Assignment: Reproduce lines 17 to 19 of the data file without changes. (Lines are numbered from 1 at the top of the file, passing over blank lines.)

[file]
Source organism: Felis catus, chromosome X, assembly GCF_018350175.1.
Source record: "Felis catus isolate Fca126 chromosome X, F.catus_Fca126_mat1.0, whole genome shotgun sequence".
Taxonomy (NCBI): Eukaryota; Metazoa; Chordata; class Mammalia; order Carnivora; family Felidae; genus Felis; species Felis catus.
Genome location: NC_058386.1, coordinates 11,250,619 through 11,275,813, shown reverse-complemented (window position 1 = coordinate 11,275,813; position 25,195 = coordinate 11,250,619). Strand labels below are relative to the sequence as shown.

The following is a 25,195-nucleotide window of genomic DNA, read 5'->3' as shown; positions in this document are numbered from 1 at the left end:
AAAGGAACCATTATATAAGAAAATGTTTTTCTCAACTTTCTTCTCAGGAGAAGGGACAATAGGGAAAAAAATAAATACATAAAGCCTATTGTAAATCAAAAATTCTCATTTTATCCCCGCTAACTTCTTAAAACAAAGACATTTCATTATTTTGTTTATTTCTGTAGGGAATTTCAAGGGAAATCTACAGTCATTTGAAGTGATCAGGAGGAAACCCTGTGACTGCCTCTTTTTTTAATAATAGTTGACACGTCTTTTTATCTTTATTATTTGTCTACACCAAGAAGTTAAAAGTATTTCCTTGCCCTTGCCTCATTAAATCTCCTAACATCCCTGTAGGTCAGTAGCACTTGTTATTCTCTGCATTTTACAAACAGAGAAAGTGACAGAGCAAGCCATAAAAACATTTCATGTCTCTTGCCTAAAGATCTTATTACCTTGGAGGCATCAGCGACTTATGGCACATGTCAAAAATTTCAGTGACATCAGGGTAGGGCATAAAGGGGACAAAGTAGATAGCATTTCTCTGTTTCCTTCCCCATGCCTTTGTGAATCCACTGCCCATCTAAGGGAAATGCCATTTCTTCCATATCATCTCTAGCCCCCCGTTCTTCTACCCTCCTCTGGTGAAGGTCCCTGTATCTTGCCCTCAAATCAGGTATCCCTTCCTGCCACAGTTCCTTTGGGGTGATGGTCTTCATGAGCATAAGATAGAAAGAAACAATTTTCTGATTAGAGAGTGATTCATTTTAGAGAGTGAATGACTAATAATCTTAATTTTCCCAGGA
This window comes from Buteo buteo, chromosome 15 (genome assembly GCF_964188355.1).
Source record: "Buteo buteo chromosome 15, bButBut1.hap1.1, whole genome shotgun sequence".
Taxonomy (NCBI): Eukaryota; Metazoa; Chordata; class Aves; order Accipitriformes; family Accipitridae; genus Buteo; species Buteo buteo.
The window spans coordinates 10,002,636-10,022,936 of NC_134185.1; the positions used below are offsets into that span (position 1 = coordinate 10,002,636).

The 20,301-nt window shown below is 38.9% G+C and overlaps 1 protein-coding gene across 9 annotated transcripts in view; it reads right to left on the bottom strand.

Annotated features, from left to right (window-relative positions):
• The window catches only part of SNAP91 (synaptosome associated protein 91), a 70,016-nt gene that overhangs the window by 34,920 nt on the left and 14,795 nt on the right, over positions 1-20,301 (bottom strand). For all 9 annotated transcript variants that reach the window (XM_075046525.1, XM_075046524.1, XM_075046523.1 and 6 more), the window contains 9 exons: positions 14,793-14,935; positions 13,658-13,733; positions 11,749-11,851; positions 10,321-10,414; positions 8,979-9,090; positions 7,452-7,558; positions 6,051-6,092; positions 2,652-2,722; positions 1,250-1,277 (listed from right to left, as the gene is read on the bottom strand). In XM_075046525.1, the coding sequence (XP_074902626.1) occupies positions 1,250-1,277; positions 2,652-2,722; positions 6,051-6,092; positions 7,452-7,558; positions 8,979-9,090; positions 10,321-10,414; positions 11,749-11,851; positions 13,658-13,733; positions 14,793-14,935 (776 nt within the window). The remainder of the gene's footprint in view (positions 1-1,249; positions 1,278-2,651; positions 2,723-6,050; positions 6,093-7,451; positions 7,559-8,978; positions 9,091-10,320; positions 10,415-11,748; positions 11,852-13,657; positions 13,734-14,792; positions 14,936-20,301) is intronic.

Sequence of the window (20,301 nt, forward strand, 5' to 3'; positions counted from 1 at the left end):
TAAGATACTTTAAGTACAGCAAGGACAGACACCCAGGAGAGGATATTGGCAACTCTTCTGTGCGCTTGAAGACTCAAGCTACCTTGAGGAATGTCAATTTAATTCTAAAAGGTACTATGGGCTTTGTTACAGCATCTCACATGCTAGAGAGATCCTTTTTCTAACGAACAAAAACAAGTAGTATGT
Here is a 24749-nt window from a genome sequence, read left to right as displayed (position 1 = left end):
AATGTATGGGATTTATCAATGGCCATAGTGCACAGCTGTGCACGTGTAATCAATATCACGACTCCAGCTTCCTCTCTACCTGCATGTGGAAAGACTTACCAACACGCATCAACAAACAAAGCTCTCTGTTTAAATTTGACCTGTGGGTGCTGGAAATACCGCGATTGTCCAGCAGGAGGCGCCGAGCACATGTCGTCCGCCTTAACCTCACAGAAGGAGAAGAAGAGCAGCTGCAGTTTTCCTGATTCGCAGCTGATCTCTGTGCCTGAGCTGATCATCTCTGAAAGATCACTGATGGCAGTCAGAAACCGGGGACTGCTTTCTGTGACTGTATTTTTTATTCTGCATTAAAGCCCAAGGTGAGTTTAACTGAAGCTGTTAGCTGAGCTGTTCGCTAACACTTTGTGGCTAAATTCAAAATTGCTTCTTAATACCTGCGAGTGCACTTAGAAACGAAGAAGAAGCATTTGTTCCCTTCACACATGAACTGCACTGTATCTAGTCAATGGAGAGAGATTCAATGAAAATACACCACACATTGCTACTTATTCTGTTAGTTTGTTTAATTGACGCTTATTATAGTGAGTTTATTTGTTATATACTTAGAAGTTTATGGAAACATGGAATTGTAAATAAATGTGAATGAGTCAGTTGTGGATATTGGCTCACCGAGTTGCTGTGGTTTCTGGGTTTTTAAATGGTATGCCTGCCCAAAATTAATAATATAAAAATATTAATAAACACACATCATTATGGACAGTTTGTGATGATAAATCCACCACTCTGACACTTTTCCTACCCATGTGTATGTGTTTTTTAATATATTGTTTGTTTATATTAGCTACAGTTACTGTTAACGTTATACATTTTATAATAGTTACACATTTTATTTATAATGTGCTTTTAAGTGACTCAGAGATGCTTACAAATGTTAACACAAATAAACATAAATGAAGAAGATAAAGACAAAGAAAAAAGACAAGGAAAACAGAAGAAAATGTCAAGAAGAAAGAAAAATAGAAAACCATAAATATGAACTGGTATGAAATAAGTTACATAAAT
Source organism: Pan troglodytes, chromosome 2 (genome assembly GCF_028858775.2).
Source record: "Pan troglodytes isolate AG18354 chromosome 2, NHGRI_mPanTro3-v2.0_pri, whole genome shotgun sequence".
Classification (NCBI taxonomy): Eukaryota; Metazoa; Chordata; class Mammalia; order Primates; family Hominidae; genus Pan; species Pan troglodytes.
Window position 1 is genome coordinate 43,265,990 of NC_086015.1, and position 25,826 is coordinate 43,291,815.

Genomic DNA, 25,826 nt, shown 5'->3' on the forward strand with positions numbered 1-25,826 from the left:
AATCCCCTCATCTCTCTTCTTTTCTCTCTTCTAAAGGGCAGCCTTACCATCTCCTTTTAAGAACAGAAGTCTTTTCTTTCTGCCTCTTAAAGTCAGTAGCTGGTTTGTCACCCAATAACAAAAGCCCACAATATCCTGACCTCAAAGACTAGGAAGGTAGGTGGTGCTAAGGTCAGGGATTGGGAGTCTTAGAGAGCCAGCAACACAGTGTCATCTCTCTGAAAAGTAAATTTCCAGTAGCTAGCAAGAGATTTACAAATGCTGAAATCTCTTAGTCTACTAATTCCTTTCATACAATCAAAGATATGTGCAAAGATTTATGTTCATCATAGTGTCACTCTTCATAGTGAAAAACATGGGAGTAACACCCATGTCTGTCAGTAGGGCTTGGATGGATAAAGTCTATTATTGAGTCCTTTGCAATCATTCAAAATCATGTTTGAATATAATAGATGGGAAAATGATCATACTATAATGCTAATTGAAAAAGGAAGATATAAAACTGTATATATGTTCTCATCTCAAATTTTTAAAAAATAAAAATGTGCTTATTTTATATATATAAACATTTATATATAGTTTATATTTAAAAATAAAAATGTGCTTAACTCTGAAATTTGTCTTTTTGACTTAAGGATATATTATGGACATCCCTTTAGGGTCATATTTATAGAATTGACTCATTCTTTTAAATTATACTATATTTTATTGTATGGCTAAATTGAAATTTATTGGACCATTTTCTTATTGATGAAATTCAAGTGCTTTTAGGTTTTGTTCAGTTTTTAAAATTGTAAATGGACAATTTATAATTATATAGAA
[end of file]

AATGTATGGGATTTATCAATGGCCATAGTGCACAGCTGTGCACGTGTAATCAATATCACGACTCCAGCTTCCTCTCTACCTGCATGTGGAAAGACTTACCAACACGCATCAACAAACAAAGCTCTCTGTTTAAATTTGACCTGTGGGTGCTGGAAATACCGCGATTGTCCAGCAGGAGGCGCCGAGCACATGTCGTCCGCCTTAACCTCACAGAAGGAGAAGAAGAGCAGCTGCAGTTTTCCTGATTCGCAGCTGATCTCTGTGCCTGAGCTGATCATCTCTGAAAGATCACTGATGGCAGTCAGAAACCGGGGACTGCTTTCTGTGACTGTATTTTTTATTCTGCATTAAAGCCCAAGGTGAGTTTAACTGAAGCTGTTAGCTGAGCTGTTCGCTAACACTTTGTGGCTAAATTCAAAATTGCTTCTTAATACCTGCGAGTGCACTTAGAAACGAAGAAGAAGCATTTGTTCCCTTCACACATGAACTGCACTGTATCTAGTCAATGGAGAGAGATTCAATGAAAATACACCACACATTGCTACTTATTCTGTTAGTTTGTTTAATTGACGCTTATTATAGTGAGTTTATTTGTTATATACTTAGAAGTTTATGGAAACATGGAATTGTAAATAAATGTGAATGAGTCAGTTGTGGATATTGGCTCACCGAGTTGCTGTGGTTTCTGGGTTTTTAAATGGTATGCCTGCCCAAAATTAATAATATAAAAATATTAATAAACACACATCATTATGGACAGTTTGTGATGATAAATCCACCACTCTGACACTTTTCCTACCCATGTGTATGTGTTTTTTAATATATTGTTTGTTTATATTAGCTACAGTTACTGTTAACGTTATACATTTTATAATAGTTACACATTTTATTTATAATGTGCTTTTAAGTGACTCAGAGATGCTTACAAATGTTAACACAAATAAACATAAATGAAGAAGATAAAGACAAAGAAAAAAGACAAGGAAAACAGAAGAAAATGTCAAGAAGAAAGAAAAATAGAAAACCATAAATATGAACTGGTATGAAATAAGTTACATAAAT
Source organism: Pan troglodytes, chromosome 2 (genome assembly GCF_028858775.2).
Source record: "Pan troglodytes isolate AG18354 chromosome 2, NHGRI_mPanTro3-v2.0_pri, whole genome shotgun sequence".